I highly recommend Ordinary Handsome to any reader who wants to get lost in an exquisitely written tale. This book will stick to your heart.

***

I picked up Ordinary Handsome after following Baird’s blog and falling in love with the quality of his writing. I’ll also happily recommend his book, A Very Tall Summer.

hey__steve__by_angeink-d813x0kSteven Baird is an author, amateur photographer, and 36-year newspaper compositor. He has published three novels, including his latest, A Very Tall Summer, and has been writing since the age of 10. Steven is a native Canadian living in southwest Virginia with his wife Angela, a horse, dog, cat, and a Neurotic Band of Chickens. He does not take himself as seriously as his portrait would suggest.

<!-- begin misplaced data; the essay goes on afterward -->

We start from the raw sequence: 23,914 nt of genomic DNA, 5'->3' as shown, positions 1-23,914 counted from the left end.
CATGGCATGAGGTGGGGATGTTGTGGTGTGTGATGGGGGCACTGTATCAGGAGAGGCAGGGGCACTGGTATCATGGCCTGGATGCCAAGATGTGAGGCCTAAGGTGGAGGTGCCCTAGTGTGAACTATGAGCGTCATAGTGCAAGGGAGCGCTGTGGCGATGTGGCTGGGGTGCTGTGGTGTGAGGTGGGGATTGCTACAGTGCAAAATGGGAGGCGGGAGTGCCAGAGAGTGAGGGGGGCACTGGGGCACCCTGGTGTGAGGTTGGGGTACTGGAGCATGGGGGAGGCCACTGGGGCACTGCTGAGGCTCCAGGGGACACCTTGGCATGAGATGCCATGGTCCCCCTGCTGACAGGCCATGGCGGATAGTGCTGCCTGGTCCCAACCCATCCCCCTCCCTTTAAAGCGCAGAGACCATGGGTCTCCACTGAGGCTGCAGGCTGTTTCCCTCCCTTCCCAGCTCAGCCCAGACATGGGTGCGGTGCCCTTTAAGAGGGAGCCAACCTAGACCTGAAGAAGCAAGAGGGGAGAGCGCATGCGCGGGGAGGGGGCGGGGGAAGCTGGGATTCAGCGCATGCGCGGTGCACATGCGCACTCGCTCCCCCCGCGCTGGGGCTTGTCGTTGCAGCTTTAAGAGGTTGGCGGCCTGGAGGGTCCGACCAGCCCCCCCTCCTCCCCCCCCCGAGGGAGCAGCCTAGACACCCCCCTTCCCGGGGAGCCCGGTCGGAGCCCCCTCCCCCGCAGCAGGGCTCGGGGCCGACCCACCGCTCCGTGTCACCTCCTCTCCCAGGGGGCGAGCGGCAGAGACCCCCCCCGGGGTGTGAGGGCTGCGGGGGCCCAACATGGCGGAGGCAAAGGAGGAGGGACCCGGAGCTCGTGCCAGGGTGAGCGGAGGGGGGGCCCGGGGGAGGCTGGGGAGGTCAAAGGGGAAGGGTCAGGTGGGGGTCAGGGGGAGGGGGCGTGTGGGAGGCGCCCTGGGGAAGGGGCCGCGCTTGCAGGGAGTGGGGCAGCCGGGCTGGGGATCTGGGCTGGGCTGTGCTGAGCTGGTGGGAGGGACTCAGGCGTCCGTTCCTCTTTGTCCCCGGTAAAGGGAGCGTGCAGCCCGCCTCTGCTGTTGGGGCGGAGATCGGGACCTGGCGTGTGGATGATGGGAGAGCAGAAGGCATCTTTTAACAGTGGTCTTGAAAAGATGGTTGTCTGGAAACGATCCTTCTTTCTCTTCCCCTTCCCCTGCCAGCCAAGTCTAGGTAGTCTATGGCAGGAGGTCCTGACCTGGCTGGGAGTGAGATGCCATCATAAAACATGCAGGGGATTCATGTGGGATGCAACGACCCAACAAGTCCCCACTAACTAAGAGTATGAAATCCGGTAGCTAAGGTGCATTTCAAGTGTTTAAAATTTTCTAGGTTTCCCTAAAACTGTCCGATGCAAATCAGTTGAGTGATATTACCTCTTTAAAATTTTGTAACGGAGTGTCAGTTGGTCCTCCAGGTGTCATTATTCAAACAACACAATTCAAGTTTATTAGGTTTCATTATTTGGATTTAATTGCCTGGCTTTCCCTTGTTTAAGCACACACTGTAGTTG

Global Link to Amazon: Ordinary Handsome Amazon

Link to Steven’s Website: Ordinary Handsome Website

 

Sunday Blog Share: The Visiting Room – Halloween Fare

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The Visiting Room

By Holly Rene Hunter

Released from my nightmare I follow the long corridor of doors to the landing, rattling keys lock the rooms as I pass by. A tipsy ballerina, my bare feet float above the heavy carpeting that covers the oak stairway.  At the end,  I find my myself embalmed in the dark  parlor of the once opulent mansion . Nothing has changed, high back chairs and Toscano settees beneath dull white sheeting over-fill the room.  Dusty paintings of daffodils and brocade vases of still life line the burgundy walls. Above the mahogany fireplace a portrait…

(Continue Reading: The Visiting Room – Halloween Fare)

Violet Sky #writephoto

Sue Vincent #writephoto

Sue Vincent #writephoto

Violet Sky